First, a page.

If you are faced with a situation where the other parent to your children is not following a custody order that has been entered by the Court, there is a way to bring the action back to court to help ensure that the custody order will be followed and the other parent will be punished for the violations.
If the other parent to your child or children has not been following a custody order entered by the court, you can file a Motion for Contempt. Court orders are enforceable by the contempt powers of the court. If someone is not following provisions of a court order, they can be brought back into court and punished. If the other parent to your children is not following the custody schedule or violating one of the provisions in the custody order, you can file a Motion for contempt and have them brought into court and punished for not following the order. It is important for you to keep track of all of the specific times and dates that the other parent has violated the order. Each violation can be alleged in the Motion to show the court that the custody order is not being followed.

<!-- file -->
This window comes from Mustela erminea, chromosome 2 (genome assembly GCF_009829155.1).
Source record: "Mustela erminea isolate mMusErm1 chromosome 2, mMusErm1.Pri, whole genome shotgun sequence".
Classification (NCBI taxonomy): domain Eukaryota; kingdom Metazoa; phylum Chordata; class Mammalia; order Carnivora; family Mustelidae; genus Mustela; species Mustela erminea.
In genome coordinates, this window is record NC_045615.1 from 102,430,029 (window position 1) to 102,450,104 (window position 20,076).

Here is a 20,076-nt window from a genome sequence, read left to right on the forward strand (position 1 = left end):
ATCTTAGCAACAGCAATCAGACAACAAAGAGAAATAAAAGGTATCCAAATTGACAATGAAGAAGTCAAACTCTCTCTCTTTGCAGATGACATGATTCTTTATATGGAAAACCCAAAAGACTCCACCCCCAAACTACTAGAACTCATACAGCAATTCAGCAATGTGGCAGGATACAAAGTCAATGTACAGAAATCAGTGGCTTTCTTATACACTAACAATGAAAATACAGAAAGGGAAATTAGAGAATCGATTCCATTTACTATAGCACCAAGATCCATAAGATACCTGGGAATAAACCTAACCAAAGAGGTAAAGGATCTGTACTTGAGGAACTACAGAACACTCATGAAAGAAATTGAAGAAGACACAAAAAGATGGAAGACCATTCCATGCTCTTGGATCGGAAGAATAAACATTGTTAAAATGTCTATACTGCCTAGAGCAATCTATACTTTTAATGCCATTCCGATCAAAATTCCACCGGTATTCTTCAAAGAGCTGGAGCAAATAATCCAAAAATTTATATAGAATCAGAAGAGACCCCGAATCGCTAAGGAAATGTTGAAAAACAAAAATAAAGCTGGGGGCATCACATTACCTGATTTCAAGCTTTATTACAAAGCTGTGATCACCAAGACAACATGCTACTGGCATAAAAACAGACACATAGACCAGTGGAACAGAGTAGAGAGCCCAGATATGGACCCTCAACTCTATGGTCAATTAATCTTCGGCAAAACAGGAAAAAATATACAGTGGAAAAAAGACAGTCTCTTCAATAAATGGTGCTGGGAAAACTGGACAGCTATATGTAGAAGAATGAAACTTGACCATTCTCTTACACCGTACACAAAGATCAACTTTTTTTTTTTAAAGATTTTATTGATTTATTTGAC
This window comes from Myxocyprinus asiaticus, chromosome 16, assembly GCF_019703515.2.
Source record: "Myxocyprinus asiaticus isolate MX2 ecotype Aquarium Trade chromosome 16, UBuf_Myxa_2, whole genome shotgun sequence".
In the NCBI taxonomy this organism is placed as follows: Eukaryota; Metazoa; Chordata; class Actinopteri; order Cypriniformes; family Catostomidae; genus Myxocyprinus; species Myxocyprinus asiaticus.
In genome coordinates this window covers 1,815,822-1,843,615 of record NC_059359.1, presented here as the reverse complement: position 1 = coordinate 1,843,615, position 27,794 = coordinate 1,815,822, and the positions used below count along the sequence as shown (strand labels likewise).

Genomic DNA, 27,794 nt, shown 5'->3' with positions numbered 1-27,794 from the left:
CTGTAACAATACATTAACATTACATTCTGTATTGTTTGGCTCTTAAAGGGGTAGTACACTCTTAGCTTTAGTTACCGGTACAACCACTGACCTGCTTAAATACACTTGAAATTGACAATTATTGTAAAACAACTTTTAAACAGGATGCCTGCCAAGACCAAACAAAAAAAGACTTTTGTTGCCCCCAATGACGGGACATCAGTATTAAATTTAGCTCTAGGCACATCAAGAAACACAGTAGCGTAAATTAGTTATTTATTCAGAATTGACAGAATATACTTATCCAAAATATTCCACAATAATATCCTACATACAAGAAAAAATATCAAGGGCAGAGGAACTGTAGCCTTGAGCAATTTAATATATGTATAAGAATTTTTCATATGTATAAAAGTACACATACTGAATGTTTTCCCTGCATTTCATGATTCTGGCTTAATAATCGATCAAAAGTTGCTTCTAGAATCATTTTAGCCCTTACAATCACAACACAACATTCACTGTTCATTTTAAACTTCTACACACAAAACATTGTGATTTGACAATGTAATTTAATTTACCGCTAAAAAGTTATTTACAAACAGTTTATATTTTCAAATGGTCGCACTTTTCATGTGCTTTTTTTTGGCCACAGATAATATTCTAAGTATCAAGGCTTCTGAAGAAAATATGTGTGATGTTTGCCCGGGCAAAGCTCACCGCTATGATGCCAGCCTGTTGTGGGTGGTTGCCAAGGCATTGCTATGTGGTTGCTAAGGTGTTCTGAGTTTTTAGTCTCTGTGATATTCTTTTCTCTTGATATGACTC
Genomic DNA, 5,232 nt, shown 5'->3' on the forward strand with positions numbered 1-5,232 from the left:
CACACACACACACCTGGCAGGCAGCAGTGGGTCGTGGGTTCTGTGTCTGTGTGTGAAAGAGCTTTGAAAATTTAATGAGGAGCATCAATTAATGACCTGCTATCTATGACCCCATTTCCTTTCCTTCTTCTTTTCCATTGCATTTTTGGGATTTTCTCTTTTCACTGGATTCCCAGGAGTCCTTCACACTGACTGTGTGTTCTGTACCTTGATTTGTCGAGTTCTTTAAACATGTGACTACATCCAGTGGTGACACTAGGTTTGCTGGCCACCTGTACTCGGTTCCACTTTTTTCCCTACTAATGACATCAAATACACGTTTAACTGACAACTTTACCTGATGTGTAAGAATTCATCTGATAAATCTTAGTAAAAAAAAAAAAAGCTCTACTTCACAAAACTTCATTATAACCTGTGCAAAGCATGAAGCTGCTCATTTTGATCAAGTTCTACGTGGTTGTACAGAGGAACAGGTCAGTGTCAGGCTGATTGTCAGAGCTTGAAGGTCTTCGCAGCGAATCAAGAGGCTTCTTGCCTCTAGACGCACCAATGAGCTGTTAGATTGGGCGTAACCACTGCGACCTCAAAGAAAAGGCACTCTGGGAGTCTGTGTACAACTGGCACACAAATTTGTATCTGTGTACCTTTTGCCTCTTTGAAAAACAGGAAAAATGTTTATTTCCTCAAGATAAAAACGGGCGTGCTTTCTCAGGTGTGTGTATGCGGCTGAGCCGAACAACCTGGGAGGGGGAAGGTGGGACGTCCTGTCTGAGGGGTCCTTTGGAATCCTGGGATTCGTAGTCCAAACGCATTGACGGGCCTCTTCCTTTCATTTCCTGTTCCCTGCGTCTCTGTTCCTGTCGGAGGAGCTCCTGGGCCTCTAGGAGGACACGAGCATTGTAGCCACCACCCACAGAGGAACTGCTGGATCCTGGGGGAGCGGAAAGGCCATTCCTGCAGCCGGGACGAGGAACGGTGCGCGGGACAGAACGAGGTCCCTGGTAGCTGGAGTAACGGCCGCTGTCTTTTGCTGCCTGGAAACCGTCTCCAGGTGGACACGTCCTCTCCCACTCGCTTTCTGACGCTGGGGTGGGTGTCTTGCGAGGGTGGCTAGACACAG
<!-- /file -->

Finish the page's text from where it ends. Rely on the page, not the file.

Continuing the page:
Common violations of a custody order include: one parent keeping the children from the other parent, even though there is a court-ordered custody schedule in place; one parent bashing the other parent in front of the children; or one parent not allowing the children to talk on the phone to the other parent, even though the custody order provides that they can. Depending on what language is in your custody order, there will most likely be other provisions that are being violated as well. Be sure to keep track of each instance that is a violation of your court order because each of these will help you be successful in winning a Motion for Contempt.
If you are successful on a Motion for Contempt, you may also be able to recover any attorney fees you acquired for having to file the motion and bring the action to court. If you are faced with this unfortunate situation, contact King Law and we will be glad to assist you.